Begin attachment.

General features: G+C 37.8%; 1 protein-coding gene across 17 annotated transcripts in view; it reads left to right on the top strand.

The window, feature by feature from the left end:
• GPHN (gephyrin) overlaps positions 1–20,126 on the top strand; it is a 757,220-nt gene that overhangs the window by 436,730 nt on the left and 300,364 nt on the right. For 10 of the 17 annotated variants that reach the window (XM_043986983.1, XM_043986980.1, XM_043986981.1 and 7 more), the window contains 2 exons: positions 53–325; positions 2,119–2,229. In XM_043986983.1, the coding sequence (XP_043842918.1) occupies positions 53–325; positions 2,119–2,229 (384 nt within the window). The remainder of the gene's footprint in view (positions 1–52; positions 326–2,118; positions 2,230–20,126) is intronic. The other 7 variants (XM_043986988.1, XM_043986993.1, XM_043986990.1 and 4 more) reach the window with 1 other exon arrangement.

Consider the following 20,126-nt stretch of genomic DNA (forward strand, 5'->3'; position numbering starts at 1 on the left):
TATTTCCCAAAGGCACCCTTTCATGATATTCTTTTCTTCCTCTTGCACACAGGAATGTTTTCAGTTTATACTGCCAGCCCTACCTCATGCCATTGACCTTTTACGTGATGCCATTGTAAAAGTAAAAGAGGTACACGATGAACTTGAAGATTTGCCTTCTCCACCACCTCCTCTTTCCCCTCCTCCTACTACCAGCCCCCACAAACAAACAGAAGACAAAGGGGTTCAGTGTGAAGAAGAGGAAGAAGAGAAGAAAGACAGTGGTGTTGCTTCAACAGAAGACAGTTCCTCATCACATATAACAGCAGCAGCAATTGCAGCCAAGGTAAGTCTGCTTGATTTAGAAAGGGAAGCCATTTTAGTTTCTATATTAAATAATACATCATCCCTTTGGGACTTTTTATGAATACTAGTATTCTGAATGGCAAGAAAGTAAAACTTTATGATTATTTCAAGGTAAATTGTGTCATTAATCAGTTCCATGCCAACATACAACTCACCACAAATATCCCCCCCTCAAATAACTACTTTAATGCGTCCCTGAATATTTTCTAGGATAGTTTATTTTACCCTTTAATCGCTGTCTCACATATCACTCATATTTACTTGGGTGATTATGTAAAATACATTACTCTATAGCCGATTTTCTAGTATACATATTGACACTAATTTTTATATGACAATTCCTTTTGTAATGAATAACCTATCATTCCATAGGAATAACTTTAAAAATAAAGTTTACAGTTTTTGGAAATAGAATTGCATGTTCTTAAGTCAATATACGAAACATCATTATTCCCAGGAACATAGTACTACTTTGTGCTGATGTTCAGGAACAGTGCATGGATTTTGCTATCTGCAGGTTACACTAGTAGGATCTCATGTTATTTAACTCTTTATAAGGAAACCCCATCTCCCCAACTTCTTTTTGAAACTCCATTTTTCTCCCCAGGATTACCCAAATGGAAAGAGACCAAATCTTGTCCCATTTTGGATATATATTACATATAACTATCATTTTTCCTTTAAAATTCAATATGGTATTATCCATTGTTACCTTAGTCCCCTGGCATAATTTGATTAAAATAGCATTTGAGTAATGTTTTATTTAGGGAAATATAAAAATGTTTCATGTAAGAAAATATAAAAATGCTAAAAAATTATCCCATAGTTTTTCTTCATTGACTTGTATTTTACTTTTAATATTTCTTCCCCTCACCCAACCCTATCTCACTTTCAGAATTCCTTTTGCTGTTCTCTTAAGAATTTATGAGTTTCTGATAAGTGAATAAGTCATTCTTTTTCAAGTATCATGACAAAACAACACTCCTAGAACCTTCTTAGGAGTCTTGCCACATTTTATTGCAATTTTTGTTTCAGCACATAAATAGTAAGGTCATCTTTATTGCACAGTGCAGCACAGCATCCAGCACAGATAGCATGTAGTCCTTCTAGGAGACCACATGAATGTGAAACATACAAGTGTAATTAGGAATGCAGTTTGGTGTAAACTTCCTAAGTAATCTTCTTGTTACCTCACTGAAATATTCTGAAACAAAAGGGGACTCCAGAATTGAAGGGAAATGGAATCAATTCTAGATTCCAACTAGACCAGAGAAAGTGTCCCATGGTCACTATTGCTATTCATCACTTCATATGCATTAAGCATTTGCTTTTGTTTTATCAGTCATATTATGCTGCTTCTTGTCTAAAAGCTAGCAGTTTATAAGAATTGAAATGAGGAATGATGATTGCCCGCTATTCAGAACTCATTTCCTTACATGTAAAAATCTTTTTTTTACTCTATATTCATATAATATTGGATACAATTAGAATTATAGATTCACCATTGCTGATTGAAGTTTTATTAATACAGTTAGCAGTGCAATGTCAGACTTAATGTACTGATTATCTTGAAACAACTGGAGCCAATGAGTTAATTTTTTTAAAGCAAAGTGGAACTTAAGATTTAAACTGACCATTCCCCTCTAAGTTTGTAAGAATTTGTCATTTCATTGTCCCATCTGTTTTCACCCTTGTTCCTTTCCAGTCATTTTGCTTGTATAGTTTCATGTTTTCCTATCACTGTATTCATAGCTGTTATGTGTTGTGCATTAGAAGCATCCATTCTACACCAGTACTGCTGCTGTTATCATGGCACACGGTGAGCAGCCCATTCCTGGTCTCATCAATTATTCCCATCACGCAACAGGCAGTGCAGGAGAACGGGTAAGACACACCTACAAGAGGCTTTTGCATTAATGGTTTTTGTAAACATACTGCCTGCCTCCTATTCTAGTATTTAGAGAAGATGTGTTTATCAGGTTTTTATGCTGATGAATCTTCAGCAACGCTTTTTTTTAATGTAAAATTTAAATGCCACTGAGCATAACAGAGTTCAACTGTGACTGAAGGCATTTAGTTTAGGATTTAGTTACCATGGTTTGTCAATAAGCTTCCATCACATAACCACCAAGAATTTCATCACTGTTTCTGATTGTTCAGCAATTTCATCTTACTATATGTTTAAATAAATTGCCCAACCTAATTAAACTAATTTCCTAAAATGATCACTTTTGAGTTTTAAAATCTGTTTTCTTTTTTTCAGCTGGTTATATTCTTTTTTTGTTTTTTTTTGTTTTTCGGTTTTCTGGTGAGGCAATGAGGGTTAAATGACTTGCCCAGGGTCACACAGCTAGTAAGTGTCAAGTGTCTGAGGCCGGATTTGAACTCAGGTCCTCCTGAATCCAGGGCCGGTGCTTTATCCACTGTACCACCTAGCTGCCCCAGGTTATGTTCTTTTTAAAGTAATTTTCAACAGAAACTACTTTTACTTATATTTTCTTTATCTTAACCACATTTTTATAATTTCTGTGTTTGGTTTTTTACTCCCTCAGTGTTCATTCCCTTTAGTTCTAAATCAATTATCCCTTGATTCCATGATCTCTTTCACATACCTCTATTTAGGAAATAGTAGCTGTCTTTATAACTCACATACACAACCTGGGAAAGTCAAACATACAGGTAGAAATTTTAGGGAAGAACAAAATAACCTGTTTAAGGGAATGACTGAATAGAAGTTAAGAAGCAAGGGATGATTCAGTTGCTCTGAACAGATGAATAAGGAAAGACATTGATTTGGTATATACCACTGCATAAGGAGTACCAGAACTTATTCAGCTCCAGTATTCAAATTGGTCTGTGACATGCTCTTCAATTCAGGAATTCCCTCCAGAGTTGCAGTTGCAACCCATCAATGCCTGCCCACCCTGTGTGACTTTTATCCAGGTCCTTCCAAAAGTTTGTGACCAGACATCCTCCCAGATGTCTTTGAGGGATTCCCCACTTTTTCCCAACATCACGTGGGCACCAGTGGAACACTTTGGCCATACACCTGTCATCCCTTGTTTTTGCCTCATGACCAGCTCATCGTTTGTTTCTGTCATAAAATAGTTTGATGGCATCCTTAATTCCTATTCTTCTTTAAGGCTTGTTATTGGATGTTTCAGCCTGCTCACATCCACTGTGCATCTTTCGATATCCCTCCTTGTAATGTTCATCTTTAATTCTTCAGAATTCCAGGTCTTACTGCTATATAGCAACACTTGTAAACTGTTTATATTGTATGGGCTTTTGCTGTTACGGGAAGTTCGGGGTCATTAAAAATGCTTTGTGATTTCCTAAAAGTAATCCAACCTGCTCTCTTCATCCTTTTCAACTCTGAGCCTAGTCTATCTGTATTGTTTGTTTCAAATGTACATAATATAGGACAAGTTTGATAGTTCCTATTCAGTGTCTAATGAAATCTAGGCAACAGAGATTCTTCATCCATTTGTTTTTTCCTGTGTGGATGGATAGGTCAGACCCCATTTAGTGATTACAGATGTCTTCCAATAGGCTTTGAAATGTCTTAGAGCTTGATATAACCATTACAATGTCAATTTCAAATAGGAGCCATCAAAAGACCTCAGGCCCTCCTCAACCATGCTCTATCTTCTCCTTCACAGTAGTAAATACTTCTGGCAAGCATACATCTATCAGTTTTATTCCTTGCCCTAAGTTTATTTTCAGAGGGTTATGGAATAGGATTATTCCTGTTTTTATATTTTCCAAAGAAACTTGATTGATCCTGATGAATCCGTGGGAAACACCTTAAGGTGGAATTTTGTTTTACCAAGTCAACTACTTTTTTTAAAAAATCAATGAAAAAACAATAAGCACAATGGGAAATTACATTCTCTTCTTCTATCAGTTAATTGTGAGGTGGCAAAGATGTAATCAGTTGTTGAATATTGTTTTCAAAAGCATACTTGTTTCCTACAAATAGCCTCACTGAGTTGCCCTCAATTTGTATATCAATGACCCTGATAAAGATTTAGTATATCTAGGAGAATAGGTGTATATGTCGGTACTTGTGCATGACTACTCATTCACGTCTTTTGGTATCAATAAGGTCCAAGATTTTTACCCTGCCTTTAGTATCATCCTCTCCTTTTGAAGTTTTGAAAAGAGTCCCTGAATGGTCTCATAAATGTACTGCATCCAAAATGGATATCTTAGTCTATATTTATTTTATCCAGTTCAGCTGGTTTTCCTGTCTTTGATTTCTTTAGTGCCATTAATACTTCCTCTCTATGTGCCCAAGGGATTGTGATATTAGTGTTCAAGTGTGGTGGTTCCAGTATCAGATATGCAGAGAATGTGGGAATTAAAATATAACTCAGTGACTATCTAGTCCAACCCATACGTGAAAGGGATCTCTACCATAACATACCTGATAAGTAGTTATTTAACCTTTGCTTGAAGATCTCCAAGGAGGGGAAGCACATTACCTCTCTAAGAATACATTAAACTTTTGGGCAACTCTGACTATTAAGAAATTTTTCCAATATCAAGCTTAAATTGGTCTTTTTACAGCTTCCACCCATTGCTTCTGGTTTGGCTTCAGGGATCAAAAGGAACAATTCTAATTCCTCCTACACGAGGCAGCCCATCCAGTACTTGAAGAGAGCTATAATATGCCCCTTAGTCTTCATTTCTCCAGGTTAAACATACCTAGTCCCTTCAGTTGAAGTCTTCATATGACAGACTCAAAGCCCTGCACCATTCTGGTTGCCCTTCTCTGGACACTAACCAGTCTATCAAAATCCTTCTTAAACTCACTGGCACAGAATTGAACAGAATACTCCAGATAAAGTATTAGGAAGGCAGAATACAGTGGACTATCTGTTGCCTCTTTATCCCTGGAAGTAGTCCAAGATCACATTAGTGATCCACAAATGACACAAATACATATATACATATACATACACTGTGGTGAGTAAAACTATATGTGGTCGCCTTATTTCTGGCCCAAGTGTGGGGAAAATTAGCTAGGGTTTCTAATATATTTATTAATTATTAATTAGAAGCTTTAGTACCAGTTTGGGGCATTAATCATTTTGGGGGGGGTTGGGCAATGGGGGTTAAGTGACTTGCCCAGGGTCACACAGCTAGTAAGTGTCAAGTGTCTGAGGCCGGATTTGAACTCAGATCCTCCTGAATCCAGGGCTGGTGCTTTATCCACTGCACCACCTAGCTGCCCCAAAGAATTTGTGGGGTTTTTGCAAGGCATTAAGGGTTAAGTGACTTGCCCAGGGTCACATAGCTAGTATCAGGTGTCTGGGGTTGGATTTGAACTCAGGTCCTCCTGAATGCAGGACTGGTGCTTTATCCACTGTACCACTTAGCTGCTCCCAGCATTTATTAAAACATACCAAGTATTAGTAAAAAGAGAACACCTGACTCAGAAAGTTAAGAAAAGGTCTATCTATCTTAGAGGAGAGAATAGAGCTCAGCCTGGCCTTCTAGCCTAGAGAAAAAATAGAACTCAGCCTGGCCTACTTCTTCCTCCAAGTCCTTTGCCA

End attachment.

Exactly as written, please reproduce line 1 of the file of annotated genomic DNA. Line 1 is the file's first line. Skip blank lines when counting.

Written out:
General features: G+C 37.8%; 1 protein-coding gene across 17 annotated transcripts in view; it reads left to right on the top strand.